But even if the Zags do win on Monday night, finishing the season as the undefeated national champions, will that assure them status in the annals of college basketball history among the greatest teams of all time?

Nick Wright isn't so sure, and said as much on "First Things First" on Monday morning.

"The reason I won't consider this one of the greatest teams ever is because flatly, it's not. The UNLV teams were better, the [Christian] Laettner Duke teams were better, Antoine [Walker's] Kentucky team, that had nine pros on it, was better. You can pick five separate UCLA teams that were better. I think the Anthony Davis Kentucky Wildcats team was better.

"And, by the way, I'm not convinced Gonzaga wins tonight."

Gonzaga got to tonight by surviving its closest contest of the year via that Suggs walk-off 3-point bank shot to beat UCLA, a shot that will certainly go down as one of the greatest shots in college hoops history, even if the Zags aren't remembered as a great team in the eyes of some. 

After the win over UCLA, Few said that he sees Suggs make that shot all the time at practice, so he wasn't shocked that the freshman pulled it off in a game, and neither was Shannon Sharpe. 

"People used to think these shots were luck. ... They practice these shots now. I'm not saying he tried to bank it in, but he shot a normal shot. We used to think the shots that Steph Curry and Damian Lillard were shooting were luck, and then we see them do it over and over and over again. ... He shot it like he would shoot a normal shot."

Skip Bayless didn't see it that way, calling Suggs' game-winner "five percent skill."

"I'll give you the five percent for being able to shoot the ball on the dead run and at least hit the backboard. It's 95 percent luck because he missed it a foot to the right and he missed it about a foot long. And you can't tell me he was aiming at the backboard from that angle."

Luck or skill aside, Gonzaga is in the title game, and Colin Cowherd discussed their miraculous ascension to the top of the college basketball pecking order on Monday. 

"Gonzaga has become a Goliath, and they used to be a David. And I can't think of another sports team – pro or college, men or women – that's ever happened. ... In the last six years, they have more wins in the tournament than anybody. ... This is not a mirage. This is the rare story where the Rays become the Yankees. They're not slowing down."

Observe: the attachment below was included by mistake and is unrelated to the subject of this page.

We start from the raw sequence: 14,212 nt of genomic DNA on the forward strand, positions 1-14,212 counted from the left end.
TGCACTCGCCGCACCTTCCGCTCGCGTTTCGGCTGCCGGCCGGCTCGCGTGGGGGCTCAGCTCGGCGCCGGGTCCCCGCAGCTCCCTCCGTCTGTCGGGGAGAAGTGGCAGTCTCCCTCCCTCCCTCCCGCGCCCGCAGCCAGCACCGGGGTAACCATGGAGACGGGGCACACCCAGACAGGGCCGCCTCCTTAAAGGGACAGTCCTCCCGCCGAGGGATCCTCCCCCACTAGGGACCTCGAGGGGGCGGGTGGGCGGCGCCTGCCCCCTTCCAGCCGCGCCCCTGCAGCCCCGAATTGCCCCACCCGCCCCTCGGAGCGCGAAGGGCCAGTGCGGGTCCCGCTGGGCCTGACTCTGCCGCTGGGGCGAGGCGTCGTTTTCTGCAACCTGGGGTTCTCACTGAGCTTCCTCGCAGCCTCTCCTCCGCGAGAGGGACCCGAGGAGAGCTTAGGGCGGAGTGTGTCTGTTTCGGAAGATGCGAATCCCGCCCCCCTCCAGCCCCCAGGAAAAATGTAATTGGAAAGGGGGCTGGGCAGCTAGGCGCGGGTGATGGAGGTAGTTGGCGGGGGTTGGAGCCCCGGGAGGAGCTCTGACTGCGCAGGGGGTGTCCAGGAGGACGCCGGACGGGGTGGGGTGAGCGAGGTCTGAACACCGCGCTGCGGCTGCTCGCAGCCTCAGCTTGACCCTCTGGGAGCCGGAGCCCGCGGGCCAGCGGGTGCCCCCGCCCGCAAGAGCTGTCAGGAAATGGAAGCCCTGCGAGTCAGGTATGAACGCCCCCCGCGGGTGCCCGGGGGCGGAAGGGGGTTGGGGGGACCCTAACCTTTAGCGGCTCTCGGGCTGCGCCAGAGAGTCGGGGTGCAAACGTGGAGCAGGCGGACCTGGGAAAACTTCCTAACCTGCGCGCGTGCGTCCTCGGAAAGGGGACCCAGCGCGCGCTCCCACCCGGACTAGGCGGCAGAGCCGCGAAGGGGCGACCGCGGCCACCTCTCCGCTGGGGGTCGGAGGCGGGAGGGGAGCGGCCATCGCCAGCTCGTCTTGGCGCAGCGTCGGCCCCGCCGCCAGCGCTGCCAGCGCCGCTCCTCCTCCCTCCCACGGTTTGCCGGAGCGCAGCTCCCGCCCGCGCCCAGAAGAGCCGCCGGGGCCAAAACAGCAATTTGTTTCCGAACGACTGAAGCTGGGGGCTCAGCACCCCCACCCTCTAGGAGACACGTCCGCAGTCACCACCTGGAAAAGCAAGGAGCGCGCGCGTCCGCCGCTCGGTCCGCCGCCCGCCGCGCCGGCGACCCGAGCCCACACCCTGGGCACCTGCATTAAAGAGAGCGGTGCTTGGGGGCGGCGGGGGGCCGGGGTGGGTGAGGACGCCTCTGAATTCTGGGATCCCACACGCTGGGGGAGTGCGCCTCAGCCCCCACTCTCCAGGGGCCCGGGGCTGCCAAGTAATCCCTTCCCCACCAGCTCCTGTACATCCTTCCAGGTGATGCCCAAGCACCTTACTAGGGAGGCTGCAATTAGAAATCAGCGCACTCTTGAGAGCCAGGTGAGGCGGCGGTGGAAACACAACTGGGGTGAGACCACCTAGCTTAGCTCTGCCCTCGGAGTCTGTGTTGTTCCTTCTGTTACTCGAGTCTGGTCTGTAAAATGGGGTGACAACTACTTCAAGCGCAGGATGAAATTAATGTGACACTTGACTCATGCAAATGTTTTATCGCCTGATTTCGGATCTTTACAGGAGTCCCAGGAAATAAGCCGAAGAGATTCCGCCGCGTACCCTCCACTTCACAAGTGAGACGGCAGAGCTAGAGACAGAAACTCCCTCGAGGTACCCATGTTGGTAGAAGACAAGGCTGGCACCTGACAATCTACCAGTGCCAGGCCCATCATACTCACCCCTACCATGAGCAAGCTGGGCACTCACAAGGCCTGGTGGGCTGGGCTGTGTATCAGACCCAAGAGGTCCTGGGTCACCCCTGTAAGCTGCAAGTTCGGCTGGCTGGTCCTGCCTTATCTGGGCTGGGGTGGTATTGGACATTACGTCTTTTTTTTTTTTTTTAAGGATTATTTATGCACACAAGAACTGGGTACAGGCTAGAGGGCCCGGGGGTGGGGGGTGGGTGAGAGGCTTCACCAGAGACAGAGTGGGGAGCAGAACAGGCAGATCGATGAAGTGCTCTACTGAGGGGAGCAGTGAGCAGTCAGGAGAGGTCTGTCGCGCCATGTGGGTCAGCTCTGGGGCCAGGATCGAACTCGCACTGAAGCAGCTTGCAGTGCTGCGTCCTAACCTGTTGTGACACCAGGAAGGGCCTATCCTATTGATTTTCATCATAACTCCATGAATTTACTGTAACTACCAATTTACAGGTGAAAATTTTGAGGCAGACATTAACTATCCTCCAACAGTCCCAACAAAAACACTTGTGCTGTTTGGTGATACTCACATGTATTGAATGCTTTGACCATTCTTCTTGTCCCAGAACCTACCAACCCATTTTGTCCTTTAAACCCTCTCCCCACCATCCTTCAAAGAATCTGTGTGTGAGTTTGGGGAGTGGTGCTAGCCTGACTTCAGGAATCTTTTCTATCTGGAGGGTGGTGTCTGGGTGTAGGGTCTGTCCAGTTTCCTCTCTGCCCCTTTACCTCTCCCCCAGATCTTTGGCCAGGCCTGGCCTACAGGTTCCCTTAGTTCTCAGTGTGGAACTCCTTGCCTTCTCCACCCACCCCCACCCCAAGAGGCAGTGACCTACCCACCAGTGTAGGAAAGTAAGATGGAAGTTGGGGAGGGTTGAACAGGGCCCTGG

So, who did the rest of the FS1 morning crew pick to win tonight's national championship?

Check out their predictions below.

Shannon Sharpe: "You're a little small when you play three guards, unless you got three Magic Johnsons. The question is, what do they do with Timme. Thus far in the tournament, nobody's had an answer for him."

Skip Bayless: "If this were just one game that I had to bet on in a vacuum, I would not take Baylor in this game. Gonzaga is a little better than Baylor because they're better offensively. The way [the Zags] push the ball, the way they share the ball, the way they get up and down – it's electrifying to me. ... You can also argue these are the two best defensive teams in [college] basketball, but they can score like crazy. ... If my team [Baylor] is going to pull off the upset, I believe that Matthew Mayer will have to come in and make big shots. ... I'm gonna hang in with the Baylor Bears, and I will go 100-98."

Brandon Marshall: "My head says Baylor because that defense is sensational and those guards are so fast, but my heart says go with the Zags. I gotta go with those boys right now."

Nick Wright: "I like Baylor. Baylor's had the far more difficult road here, throughout the regular season and the tournament. During the tournament, they are yet to play a close game. They've beaten everyone by at least nine. They won their Final Four game by almost 20. You've got four pros on Gonzaga, you've got three pros on Baylor. I think Baylor wins."

Kevin Wildes: "I think the emotional letdown of that big shot comes back and haunts [Gonzaga]. I have Baylor winning by 10."

Also, we can forget the college hoops experts: